Why I’m over Candy Crush

Apparently, Candy Crush is the most popular game on Facebook, with 9.7m people playing the game each day.

I’m not surprised – I keep seeing mentions among bloggers of the game, and every time I log into Facebook, I’m accosted by half a dozen updates from friends who are inviting me to play.

So, for a couple of weeks, I added the game, and played.

I can see what people like about Candy Crush. It’s cute, and simple to understand, and accessible. It’s social, too – you can gloat as you pass friends, or ask for and give lives to friends who also play the game.

But last week, I uninstalled the game. And I’ve no intention of adding it back.

I’ll admit at first I was completely sucked in to Candy Crush. The early levels are easy and yes, it’s a bit spammy the way the game constantly wants you to ask friends for help to access new levels, but if those friends are playing the game too, then what’s the problem?

Then I started to see Tweets from friends who were stuck on the same level for day after day, and week after week. That didn’t seem right for an online puzzle.

As I progressed through the levels though, I think I spotted the reason – often when a level launches, it often becomes apparent within the first two or three moves whether or not the puzzle can be solved. And it seems that the further you go in the game, the less likely you are to be presented with a puzzle that can be solved. The solution to the puzzle almost always relies on chance. You remove some candy and hope that the right formation of blocks falls into place. And it usually doesn’t. But when it does, the puzzle can be solved.

Then I saw a Tweet from a Candy Crush player who Tweeted a screenshot of a completed level with the words, “Who cares if I have to buy two boosters? I did it.” 

And that’s when it hit me. Isn’t Candy Crush a lot like a big, virtual slot machine?

It’s highly addictive, relies almost entirely on chance rather than skill, and continuously encourages the user to put in small amounts of money that can quickly add up to big amounts of money. After all, it’s “only” a pound or two, right?

The issue of whether social gaming should be classed as gambling is one that’s being seriously discussed in the US, and I wonder if we’re going to see an increasing tide of stories about people losing more time and money than they can afford to social games.

You don’t HAVE to spend cash to play Candy Crush. But boy do the developers make it easy. On Facebook, the button to ‘try again’ when you fail a level is in exactly the same place as the ‘buy now’ button that also sometimes flashes up at the end of a level. I very quickly lost count of how many times I accidentally brought up the box inviting me to buy 1, 5 or 10 credits. I don’t see this kind of design built into other online games I play, such as Zynga’s Words With Friends.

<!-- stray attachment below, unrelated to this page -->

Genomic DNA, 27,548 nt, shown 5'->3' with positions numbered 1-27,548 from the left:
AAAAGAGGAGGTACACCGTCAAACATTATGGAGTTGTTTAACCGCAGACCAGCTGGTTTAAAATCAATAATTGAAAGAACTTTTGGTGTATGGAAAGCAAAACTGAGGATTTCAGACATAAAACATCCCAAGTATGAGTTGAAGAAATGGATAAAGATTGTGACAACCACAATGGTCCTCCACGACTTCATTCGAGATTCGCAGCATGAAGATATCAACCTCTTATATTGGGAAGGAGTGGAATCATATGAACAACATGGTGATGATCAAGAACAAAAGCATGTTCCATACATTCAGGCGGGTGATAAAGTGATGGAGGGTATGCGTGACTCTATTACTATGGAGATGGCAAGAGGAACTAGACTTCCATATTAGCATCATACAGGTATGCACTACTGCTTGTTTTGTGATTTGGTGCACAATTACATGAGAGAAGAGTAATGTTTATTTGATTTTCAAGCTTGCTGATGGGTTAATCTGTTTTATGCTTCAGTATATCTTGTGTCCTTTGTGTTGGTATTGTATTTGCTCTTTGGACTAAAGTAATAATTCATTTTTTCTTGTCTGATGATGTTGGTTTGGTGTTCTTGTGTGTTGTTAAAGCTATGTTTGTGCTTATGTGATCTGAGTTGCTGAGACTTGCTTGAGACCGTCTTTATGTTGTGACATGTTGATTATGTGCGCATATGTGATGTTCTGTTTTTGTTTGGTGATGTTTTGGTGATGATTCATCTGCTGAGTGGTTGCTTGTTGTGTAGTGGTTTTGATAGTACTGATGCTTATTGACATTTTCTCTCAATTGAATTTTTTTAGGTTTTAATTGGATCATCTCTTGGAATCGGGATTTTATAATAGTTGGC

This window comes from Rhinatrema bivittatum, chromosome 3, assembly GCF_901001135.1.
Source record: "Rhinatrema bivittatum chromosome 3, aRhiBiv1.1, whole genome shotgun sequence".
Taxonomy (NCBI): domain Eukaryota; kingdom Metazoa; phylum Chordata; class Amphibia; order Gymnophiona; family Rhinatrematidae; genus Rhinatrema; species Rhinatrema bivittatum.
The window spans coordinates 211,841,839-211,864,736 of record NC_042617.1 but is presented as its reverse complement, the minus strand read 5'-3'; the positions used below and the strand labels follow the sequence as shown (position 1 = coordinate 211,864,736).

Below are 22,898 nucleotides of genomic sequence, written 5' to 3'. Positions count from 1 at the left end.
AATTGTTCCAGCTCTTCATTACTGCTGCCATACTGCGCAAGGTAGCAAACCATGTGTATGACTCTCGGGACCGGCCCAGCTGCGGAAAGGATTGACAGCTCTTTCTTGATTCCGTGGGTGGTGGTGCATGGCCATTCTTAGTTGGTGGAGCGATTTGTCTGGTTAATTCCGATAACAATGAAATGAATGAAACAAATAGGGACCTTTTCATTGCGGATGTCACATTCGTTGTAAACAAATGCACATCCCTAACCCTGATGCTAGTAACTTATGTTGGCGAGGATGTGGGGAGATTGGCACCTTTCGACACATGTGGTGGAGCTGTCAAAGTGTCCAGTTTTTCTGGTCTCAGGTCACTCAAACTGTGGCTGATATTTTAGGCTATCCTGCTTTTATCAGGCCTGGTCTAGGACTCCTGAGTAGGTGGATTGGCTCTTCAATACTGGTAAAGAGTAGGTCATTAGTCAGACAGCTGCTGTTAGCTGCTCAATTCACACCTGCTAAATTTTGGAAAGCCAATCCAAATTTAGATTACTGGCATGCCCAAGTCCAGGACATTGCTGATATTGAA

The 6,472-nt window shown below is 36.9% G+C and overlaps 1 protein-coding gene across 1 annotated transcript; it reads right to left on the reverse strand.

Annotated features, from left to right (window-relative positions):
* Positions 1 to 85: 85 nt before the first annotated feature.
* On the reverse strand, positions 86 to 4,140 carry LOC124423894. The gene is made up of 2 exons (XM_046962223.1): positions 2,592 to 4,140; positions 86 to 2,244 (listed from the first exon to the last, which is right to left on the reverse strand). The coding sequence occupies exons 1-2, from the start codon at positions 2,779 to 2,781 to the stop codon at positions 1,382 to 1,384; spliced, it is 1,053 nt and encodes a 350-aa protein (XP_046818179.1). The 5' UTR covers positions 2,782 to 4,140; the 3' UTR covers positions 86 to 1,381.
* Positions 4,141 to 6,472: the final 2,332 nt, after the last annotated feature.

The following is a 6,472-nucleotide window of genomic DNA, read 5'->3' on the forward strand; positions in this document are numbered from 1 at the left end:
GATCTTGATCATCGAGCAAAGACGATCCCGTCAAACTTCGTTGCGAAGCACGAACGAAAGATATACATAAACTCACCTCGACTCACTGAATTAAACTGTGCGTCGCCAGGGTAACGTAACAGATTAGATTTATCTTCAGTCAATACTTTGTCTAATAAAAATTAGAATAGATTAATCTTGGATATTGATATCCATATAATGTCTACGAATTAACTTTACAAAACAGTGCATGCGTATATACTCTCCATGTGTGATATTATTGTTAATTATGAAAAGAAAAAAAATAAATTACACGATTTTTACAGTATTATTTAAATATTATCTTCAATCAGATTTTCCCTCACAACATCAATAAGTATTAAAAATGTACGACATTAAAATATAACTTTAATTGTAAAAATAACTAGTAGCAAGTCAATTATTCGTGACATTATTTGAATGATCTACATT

I guess there are lots of people who don’t spend money on virtual games. Or maybe they do spend money and it seems like good value for money when measured against the entertainment of the game. Kellie over at Big Fashionista has written a fab post today about Candy Crush arguing it should be taught in schools.

But for me? I started to feel a bit like a lab rat in front of a virtual fruit machine, being fed regular hits of dopamine to keep me hooked.

What do you reckon? Are you a Candy Crush addict?  Have you ever spent money on online games?


Photo Credit: cloud2013 via Compfight cc


Sally is a full-time blogger and founder of the Tots100, Trips100, Foodies100 and HIBS100 communities, along with the MAD Blog Awards. She spends a bit too much time on the Internet. She’s also a very happy Mum to Flea, the world’s coolest ten year old.

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  1. 24th April 2013 / 10:04 pm

    I don’t do any of these games. WWF is great but anything where you have to buy stuff to get on annoys me. The closest we come to it in our house is DrawSomething, SongPop (and I just earn points instead) and Simpsons Tapped Out which my OH and 8yo both play. They could buy stuff but they don’t and earn it instead. Purchases have to be approved on both my ipad and OH’s tablet so the children can’t. I hate all these in app purchase things, they are way too easy to do almost accidentally. I know how easy it is to click on the wrong thing on a tablet.
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    • 25th April 2013 / 8:14 am

      Yes, I’ve turned off in-app purchases on all my devices – but Flea’s Dad wasn’t so quick and got stuck with a hefty bill when Flea first played a game on his device!

  2. 24th April 2013 / 10:09 pm

    I play a lot of games. Some are free. Some require a monthly subscription, and some offer in-game purchases. In principle I don’t object to any method of funding a game – I appreciate they’re not free to make and the developers have to pay the mortgage somehow…

    I have tried Candy Crush Saga, but deleted it quickly. It wasn’t the in-app purchases that bothered me, it was the completely random and hard nature of the game. There are a number of similar games around (Bubble Witch Saga was the one that everyone seemed to be playing before Candy Crush came along) which seem to be designed to blend a random element with being just that slightly bit too hard and therefore pushing people towards in app purchases. I won’t play any game where I HAVE to make in-game purchases to play and progress.

    Now, Dragonvale on the other hand… 🙂
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    • 25th April 2013 / 8:14 am